The United States and the rest of North America will be the biggest importers of goods this year while China and other Asian economies will lead the way in supplying them, the World Trade Organization (WTO) said.
North America will drive demand in merchandise trade this year thanks to large fiscal injections in the US, the WTO announced in its global trade forecast on Wednesday. US imports are set to rise by 11.4 per cent after tumbling 6.1 per cent last year.
Europe and South America will also see an increase in imports, but not as much as North America.
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In turn, most of the demand for goods will be met by producers in Asia, where exports are expected to grow by 8.4 per cent this year, with China to account for most. the WTO said. European exports will increase nearly as much, while shipments from North America are tipped to rise by 7.7 per cent.
A better than expected recovery in trade late last year, aided by the arrival of Covid-19 vaccines in November, helped boost the positive trajectory, although full recovery will be uneven and could suffer setbacks due to new outbreaks, the Geneva-based trade body added.
Major government policy interventions, including Washington’s much larger-than-expected stimulus package of US$1.9 trillion, have also boosted household incomes and supported continued spending on all goods, including imports, the WTO said.
“In addition, many businesses and households adapted to the changing circumstances, finding innovative ways to sustain economic activity in the face of health-related restrictions on mobility,” the WTO said in its forecast.
“Effective management of the pandemic limited the extent of the economic downturn in China and other Asian economies, allowing them to continue importing. These actions helped prop up global demand and may have prevented an even larger trade decline.”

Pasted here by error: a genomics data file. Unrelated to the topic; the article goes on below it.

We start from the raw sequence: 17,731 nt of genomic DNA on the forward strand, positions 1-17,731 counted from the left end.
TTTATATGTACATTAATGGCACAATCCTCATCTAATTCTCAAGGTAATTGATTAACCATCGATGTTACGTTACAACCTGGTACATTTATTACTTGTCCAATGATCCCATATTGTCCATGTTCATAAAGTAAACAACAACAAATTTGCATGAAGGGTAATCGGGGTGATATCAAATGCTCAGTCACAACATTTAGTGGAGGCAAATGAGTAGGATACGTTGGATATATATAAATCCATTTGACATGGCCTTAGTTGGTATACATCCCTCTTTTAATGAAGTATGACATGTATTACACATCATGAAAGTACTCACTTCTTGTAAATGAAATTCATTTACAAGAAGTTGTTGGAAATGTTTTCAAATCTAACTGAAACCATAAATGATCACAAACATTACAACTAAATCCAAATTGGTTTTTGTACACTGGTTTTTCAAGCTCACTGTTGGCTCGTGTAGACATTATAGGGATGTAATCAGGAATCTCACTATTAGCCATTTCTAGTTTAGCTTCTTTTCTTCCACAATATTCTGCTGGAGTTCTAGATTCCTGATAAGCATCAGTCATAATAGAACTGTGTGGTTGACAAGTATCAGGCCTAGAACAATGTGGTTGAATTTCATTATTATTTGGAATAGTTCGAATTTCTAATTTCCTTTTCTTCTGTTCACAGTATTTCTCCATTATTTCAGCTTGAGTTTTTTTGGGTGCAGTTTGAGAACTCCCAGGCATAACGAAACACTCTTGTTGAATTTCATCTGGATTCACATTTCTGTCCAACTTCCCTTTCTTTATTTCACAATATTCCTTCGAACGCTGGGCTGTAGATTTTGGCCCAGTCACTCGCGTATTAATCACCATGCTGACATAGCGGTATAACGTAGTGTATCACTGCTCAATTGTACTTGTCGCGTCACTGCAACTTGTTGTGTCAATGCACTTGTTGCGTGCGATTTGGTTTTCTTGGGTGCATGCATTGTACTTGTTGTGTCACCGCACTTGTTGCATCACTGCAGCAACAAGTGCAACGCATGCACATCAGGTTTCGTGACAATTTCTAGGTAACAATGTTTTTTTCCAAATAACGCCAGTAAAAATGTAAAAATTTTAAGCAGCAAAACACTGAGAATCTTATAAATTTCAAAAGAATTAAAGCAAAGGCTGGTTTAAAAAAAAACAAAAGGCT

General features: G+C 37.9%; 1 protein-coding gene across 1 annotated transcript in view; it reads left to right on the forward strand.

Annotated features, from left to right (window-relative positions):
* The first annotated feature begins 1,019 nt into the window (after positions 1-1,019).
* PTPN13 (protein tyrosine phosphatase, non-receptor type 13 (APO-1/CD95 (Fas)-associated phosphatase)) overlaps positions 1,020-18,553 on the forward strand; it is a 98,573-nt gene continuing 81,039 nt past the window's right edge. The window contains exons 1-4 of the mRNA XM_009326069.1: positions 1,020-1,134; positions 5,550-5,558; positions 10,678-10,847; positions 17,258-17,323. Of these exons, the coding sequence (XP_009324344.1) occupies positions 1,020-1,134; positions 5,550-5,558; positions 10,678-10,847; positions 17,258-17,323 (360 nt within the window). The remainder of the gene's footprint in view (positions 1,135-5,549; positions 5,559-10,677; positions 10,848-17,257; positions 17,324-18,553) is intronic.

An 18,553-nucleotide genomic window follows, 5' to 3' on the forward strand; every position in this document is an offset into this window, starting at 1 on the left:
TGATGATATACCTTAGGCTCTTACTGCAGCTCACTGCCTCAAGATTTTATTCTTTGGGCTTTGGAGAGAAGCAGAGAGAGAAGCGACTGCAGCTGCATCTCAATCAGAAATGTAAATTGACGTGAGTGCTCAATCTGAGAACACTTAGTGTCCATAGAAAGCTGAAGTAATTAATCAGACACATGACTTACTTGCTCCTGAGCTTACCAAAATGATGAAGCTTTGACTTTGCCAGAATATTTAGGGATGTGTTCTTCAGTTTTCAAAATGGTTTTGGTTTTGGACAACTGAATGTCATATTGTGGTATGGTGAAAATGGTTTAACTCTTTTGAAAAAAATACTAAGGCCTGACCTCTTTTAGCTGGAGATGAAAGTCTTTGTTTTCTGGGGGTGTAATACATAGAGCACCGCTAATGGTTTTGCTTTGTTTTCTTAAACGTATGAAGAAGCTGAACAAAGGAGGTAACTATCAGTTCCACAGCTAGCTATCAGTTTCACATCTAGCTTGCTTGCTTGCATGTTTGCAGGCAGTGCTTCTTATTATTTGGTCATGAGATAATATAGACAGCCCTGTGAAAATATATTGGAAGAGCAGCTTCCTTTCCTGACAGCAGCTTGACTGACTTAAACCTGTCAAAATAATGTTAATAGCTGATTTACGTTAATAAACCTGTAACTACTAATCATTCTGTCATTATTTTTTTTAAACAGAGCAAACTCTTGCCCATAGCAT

Asian exports recovered strongly at the end of last year mainly due to the relatively small impact the coronavirus had on certain economies in the region, and due to the fact that Asia has been supplying the world with consumer goods and medical supplies during the pandemic, the WTO said.
All in all, signs are promising with overall global merchandise trade expected to rise by 8 per cent this year – an improvement of an earlier WTO forecast of 7.2 per cent – making up for the full-year 2020 decline at 5.3 per cent, caused by the pandemic.
When describing the road ahead, WTO director general Ngozi Okonjo-Iweala drew on the damage to trade caused by the grounding of the massive container ship, Ever Given, in the Suez Canal. The blockage of one of the most vital trade routes in the world was estimated to cost global trade almost US$10 billion a day.
“That the Ever Given has been able to cause this much disruption shows that global merchandise trade is relatively robust,” Okonjo-Iweala said in a press conference on Wednesday.
Although the WTO did not break down what goods would dominate improving trade this year, it said products from China and Asia that had been in demand over the past year, including medical supplies, textiles and electronics, would continue to do well.
“China still has an important position in these products where demand was strong and will remain strong as we exit the pandemic,” senior WTO economist Coleman Nee said.
However, the trade in merchandise goods could also give way to more services later in the year, the WTO said.
“When we can go out to dinner and go out to shows and things like that and again, instead of spending money on computers and pharmaceuticals and toys, games and sports equipment, it will shift more of our expenditure to the non-tradeable consumable goods,” WTO chief economist Robert Koopman said.
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